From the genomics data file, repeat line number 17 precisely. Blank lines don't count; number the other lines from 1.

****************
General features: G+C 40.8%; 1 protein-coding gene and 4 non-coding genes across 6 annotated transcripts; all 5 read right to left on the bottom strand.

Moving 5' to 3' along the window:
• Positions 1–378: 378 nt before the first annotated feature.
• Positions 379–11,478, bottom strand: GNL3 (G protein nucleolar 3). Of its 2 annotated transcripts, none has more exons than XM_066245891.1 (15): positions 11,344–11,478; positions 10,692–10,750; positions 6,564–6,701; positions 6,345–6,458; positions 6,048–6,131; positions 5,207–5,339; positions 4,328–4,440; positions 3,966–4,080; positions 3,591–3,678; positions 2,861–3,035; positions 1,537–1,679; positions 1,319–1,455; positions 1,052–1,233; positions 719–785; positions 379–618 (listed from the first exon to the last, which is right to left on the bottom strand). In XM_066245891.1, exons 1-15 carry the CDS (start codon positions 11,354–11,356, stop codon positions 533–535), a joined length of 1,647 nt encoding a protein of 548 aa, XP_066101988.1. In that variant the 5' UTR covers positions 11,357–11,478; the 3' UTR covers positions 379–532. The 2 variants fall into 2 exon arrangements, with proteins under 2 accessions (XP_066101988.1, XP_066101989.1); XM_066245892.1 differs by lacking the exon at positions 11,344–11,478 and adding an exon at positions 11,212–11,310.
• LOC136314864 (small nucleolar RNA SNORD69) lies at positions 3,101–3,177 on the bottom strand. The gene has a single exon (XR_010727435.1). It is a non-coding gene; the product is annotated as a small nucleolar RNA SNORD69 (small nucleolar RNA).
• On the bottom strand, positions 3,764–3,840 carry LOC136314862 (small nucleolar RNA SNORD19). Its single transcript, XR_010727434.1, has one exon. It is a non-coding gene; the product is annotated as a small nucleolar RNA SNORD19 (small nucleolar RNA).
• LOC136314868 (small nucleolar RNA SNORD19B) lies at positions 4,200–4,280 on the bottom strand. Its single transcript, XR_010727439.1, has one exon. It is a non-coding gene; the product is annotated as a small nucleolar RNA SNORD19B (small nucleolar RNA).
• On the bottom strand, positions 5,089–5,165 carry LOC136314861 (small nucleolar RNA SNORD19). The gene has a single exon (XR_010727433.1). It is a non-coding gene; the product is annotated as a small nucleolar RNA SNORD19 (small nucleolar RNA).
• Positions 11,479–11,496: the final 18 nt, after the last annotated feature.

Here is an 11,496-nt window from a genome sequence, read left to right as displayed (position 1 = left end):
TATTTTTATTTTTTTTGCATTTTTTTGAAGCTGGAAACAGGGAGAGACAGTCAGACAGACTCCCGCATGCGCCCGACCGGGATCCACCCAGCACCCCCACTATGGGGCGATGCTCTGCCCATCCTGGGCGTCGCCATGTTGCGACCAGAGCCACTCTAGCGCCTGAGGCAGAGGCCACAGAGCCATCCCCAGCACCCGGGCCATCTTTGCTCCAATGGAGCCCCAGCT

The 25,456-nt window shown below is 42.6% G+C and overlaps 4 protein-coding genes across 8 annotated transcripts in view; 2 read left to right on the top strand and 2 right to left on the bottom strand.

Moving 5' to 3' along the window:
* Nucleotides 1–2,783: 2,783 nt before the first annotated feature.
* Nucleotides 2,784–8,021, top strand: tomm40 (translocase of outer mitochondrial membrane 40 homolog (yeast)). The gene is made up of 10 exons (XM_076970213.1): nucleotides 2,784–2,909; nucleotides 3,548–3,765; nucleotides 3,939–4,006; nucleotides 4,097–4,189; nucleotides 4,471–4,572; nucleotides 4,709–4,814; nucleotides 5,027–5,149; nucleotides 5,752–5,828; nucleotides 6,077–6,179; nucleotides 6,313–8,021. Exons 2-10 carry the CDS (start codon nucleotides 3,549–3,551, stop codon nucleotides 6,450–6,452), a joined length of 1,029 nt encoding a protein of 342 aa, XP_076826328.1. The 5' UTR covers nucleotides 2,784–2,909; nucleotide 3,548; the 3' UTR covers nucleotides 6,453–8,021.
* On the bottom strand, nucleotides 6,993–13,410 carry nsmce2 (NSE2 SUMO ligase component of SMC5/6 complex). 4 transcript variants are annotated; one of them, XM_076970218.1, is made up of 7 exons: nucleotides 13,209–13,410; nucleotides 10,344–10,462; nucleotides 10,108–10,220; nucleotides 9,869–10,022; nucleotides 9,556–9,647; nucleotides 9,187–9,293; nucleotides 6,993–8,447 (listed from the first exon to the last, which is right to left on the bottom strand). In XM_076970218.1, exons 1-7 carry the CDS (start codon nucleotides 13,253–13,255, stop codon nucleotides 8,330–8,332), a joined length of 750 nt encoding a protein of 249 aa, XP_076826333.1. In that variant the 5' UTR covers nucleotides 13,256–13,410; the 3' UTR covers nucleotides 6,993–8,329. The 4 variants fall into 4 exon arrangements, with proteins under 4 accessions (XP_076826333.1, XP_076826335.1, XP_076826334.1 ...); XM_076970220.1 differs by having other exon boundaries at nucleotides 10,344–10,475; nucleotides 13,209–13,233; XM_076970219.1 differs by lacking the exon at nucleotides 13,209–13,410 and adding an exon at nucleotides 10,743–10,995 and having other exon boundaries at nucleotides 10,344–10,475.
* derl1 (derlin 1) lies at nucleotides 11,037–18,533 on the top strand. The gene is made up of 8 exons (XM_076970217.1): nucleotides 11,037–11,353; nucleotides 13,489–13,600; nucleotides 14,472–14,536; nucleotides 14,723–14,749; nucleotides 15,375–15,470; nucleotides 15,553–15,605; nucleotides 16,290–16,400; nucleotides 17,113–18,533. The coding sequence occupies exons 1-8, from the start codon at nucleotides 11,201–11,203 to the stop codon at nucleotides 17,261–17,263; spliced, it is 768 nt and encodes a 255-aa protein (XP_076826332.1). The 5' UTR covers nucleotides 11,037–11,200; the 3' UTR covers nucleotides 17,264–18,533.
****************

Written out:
* derl1 (derlin 1) lies at nucleotides 11,037–18,533 on the top strand. The gene is made up of 8 exons (XM_076970217.1): nucleotides 11,037–11,353; nucleotides 13,489–13,600; nucleotides 14,472–14,536; nucleotides 14,723–14,749; nucleotides 15,375–15,470; nucleotides 15,553–15,605; nucleotides 16,290–16,400; nucleotides 17,113–18,533. The coding sequence occupies exons 1-8, from the start codon at nucleotides 11,201–11,203 to the stop codon at nucleotides 17,261–17,263; spliced, it is 768 nt and encodes a 255-aa protein (XP_076826332.1). The 5' UTR covers nucleotides 11,037–11,200; the 3' UTR covers nucleotides 17,264–18,533.